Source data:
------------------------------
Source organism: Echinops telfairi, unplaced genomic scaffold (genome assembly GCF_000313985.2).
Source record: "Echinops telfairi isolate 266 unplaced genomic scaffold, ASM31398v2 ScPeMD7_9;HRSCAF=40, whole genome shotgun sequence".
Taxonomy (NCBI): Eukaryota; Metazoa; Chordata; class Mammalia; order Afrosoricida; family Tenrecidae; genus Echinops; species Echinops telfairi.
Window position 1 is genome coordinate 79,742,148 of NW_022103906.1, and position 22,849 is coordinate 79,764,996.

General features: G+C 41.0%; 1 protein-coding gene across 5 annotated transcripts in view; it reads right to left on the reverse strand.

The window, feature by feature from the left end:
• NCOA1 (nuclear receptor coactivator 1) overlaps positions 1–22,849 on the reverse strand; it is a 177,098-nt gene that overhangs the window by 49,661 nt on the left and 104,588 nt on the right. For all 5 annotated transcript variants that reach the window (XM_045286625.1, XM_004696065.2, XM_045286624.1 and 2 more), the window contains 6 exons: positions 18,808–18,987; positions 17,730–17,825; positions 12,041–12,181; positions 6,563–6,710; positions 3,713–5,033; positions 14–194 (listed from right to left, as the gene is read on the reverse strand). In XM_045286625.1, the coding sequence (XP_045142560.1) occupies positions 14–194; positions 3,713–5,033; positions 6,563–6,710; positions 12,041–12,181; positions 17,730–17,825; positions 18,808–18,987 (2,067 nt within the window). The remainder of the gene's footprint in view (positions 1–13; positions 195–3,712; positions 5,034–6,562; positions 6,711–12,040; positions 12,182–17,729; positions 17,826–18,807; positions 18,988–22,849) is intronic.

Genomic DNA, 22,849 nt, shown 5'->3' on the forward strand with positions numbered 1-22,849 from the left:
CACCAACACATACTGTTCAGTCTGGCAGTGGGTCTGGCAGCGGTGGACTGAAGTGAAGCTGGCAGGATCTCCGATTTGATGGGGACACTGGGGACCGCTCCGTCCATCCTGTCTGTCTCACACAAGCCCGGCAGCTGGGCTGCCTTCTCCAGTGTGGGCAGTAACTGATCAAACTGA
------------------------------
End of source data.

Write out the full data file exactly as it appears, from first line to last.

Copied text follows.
Source organism: Echinops telfairi, unplaced genomic scaffold (genome assembly GCF_000313985.2).
Source record: "Echinops telfairi isolate 266 unplaced genomic scaffold, ASM31398v2 ScPeMD7_9;HRSCAF=40, whole genome shotgun sequence".
Taxonomy (NCBI): Eukaryota; Metazoa; Chordata; class Mammalia; order Afrosoricida; family Tenrecidae; genus Echinops; species Echinops telfairi.
Window position 1 is genome coordinate 79,742,148 of NW_022103906.1, and position 22,849 is coordinate 79,764,996.

General features: G+C 41.0%; 1 protein-coding gene across 5 annotated transcripts in view; it reads right to left on the reverse strand.

The window, feature by feature from the left end:
• NCOA1 (nuclear receptor coactivator 1) overlaps positions 1–22,849 on the reverse strand; it is a 177,098-nt gene that overhangs the window by 49,661 nt on the left and 104,588 nt on the right. For all 5 annotated transcript variants that reach the window (XM_045286625.1, XM_004696065.2, XM_045286624.1 and 2 more), the window contains 6 exons: positions 18,808–18,987; positions 17,730–17,825; positions 12,041–12,181; positions 6,563–6,710; positions 3,713–5,033; positions 14–194 (listed from right to left, as the gene is read on the reverse strand). In XM_045286625.1, the coding sequence (XP_045142560.1) occupies positions 14–194; positions 3,713–5,033; positions 6,563–6,710; positions 12,041–12,181; positions 17,730–17,825; positions 18,808–18,987 (2,067 nt within the window). The remainder of the gene's footprint in view (positions 1–13; positions 195–3,712; positions 5,034–6,562; positions 6,711–12,040; positions 12,182–17,729; positions 17,826–18,807; positions 18,988–22,849) is intronic.

Genomic DNA, 22,849 nt, shown 5'->3' on the forward strand with positions numbered 1-22,849 from the left:
CACCAACACATACTGTTCAGTCTGGCAGTGGGTCTGGCAGCGGTGGACTGAAGTGAAGCTGGCAGGATCTCCGATTTGATGGGGACACTGGGGACCGCTCCGTCCATCCTGTCTGTCTCACACAAGCCCGGCAGCTGGGCTGCCTTCTCCAGTGTGGGCAGTAACTGATCAAACTGA